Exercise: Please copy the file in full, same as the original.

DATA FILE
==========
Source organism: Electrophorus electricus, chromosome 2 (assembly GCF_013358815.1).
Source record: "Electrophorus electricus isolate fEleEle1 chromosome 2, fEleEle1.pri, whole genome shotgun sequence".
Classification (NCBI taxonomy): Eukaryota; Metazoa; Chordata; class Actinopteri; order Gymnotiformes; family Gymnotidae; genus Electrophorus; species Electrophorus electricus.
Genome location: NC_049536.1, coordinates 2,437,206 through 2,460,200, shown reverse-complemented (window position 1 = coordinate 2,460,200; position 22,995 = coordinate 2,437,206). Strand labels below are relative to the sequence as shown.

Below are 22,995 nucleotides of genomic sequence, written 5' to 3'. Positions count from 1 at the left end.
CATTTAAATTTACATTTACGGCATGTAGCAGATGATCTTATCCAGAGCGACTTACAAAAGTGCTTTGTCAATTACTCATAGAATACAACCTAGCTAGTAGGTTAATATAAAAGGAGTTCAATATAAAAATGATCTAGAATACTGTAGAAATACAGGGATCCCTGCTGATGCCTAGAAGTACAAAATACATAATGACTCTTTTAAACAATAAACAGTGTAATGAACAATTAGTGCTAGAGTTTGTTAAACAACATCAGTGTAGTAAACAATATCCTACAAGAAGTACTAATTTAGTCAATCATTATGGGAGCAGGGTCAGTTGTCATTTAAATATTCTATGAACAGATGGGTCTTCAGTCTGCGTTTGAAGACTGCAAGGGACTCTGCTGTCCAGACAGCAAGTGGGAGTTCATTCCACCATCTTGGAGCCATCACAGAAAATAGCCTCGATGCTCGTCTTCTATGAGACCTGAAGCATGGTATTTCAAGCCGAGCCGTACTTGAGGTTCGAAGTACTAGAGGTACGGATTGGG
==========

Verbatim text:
Source organism: Electrophorus electricus, chromosome 2 (assembly GCF_013358815.1).
Source record: "Electrophorus electricus isolate fEleEle1 chromosome 2, fEleEle1.pri, whole genome shotgun sequence".
Classification (NCBI taxonomy): Eukaryota; Metazoa; Chordata; class Actinopteri; order Gymnotiformes; family Gymnotidae; genus Electrophorus; species Electrophorus electricus.
Genome location: NC_049536.1, coordinates 2,437,206 through 2,460,200, shown reverse-complemented (window position 1 = coordinate 2,460,200; position 22,995 = coordinate 2,437,206). Strand labels below are relative to the sequence as shown.

Below are 22,995 nucleotides of genomic sequence, written 5' to 3'. Positions count from 1 at the left end.
CATTTAAATTTACATTTACGGCATGTAGCAGATGATCTTATCCAGAGCGACTTACAAAAGTGCTTTGTCAATTACTCATAGAATACAACCTAGCTAGTAGGTTAATATAAAAGGAGTTCAATATAAAAATGATCTAGAATACTGTAGAAATACAGGGATCCCTGCTGATGCCTAGAAGTACAAAATACATAATGACTCTTTTAAACAATAAACAGTGTAATGAACAATTAGTGCTAGAGTTTGTTAAACAACATCAGTGTAGTAAACAATATCCTACAAGAAGTACTAATTTAGTCAATCATTATGGGAGCAGGGTCAGTTGTCATTTAAATATTCTATGAACAGATGGGTCTTCAGTCTGCGTTTGAAGACTGCAAGGGACTCTGCTGTCCAGACAGCAAGTGGGAGTTCATTCCACCATCTTGGAGCCATCACAGAAAATAGCCTCGATGCTCGTCTTCTATGAGACCTGAAGCATGGTATTTCAAGCCGAGCCGTACTTGAGGTTCGAAGTACTAGAGGTACGGATTGGG